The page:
The tour guide from Germany also takes his customers to less-frequented places, such as Ek Balam, an archaeological site excavated as recently as 1997. With ninety per cent of its original state still largely intact, not much restoration work has been needed. Another case in point is Calakmul, which is the largest ancient Maya city ever to be discovered. Calakmul has been declared a UNESCO World Heritage Site. “Despite its significance, it is not visited very much and almost untouched. I enjoy being there with my wife,” Volker adds.

Celebrating with the dead

A no less thrilling experience is to discover the subterranean world of the Maya. Indeed, there is such a thing in Mexico, and it comes in the shape of miles-long, natural cave systems. “Very few locals would dare go there,” Volker says and explains why: the Maya believe that, as well as their cave gods, the souls of their dead rest there too. As for the mortal remains of the dead, the Maya bury them underneath their houses. And –nota bene- once a year, on 1st November, they dig them out again, to celebrate the “Day of the Dead” with their perished loved ones. The traditional belief is that the dead come to visit on 1st November, and can talk to their relatives. For that purpose, the inhabitants clean the mortal remains of their ancestors. A necessary ritual to enable the link to Earth. The ritual is followed by celebrations with food, dance and guitar music. This lasts until 3 pm, when the dead must return to the afterlife. The “Día de los Muertos” is still the most important holiday in Mexico. What may seem odd to Europeans is simply another, less sad, way of dealing with death, namely by celebrating it as a new beginning rather than an end.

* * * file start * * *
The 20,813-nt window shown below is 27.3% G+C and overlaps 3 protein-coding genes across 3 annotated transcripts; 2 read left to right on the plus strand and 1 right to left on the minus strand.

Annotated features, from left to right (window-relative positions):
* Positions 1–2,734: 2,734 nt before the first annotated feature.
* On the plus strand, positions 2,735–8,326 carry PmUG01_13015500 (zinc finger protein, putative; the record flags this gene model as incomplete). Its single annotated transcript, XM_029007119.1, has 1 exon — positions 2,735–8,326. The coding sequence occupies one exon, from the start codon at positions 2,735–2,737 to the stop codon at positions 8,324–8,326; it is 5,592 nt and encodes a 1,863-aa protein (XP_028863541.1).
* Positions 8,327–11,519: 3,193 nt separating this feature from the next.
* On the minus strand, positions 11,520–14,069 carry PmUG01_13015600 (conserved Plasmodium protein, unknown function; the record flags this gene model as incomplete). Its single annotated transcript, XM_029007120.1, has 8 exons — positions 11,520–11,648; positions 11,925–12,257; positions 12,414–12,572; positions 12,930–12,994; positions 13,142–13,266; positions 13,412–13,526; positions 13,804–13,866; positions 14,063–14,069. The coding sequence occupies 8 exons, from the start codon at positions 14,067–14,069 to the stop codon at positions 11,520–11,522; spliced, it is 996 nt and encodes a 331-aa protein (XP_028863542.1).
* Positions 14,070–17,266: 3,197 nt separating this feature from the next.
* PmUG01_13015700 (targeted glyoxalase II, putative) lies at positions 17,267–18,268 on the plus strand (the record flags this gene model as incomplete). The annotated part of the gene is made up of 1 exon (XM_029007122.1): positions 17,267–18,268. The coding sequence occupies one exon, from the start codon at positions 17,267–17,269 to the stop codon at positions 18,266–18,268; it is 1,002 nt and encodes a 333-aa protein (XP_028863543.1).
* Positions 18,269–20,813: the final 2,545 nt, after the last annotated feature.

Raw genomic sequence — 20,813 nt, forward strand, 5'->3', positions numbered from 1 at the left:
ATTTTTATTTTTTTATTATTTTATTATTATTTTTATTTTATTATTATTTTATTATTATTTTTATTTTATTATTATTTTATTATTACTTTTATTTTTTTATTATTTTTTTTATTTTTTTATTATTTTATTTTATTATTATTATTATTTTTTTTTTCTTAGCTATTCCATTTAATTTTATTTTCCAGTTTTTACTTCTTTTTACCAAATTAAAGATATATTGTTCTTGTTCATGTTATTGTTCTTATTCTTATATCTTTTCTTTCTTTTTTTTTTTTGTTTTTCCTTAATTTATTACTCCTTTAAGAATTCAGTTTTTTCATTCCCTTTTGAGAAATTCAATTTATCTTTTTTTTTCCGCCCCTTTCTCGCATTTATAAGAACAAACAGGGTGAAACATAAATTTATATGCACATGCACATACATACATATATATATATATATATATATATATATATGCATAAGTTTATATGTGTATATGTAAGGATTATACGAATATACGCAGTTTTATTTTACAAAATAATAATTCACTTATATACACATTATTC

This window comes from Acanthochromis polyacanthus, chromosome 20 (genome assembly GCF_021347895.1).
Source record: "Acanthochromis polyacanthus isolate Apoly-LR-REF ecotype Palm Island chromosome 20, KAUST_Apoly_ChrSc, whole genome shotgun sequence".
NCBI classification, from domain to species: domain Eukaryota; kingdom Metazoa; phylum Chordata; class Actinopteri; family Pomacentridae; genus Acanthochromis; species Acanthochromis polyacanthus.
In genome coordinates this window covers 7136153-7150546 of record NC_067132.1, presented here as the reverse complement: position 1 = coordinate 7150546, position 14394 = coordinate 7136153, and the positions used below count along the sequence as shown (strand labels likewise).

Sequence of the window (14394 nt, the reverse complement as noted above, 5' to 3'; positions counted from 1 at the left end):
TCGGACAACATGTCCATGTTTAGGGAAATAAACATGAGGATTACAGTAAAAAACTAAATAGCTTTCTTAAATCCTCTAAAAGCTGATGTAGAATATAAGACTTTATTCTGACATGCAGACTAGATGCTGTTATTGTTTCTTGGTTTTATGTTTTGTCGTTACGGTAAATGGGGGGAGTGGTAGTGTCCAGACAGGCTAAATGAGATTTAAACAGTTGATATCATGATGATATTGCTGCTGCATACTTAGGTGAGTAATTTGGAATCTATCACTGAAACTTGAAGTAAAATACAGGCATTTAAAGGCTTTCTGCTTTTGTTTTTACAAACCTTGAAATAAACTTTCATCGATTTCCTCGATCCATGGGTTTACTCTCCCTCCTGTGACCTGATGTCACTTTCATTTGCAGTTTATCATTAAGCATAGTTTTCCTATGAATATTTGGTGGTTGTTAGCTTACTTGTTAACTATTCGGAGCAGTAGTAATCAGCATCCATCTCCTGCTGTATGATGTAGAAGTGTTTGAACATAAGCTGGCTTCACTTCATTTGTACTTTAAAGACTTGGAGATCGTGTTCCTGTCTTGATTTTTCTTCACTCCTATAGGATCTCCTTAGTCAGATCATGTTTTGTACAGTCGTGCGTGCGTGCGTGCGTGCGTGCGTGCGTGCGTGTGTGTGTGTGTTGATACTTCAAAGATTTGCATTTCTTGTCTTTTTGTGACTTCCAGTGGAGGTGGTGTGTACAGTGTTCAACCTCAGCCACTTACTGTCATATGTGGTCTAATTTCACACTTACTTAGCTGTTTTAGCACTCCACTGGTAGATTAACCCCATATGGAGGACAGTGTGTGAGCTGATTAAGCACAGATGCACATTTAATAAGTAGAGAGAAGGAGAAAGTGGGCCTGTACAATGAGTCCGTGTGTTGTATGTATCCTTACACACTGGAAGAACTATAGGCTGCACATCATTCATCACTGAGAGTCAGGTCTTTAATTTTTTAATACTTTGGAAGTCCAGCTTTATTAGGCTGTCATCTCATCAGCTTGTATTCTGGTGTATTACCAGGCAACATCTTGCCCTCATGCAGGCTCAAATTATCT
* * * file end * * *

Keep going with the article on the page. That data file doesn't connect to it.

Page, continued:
Fascinating Mexico

“The Maya were always a very advanced civilisation,” says Volker. “Even as far back as 3000 years ago, they conducted trade with jade, salt and incense bowls. They exported their goods to South America in canoes. The Maya had a sophisticated counting system and built incredible buildings. These amazing facts are precisely what fascinate me about the Maya culture.” So much so that Volker Tillmann began to study archaeology and Maya history at university, before offering tours to tourists. Today, Volker is genuinely passionate about showing holidaymakers a different side of Mexico, one that they would not otherwise get to see. As well as his Maya tours, Volker takes his customers snorkelling and dolphin-, manatee- and turtle-spotting, or trudges through the jungle (with the occasional jaguar encounter) and explores the cave systems of the country with them. His ultimate must-see in Mexico: the cenotes, which are limestone holes resulting from collapsed cave ceilings. Cenotes are filled with crystal-clear salt water. Often, the water is so clear, the bottom of the holes, many metres below the water surface, is visible. “Swimming or diving in such a wonder of nature is unique and will never cease to fascinate me. It is a symbol of the amazing beauty that slumbers in Mexico.” And that beauty is worth experiencing!

Text: Malin Mueller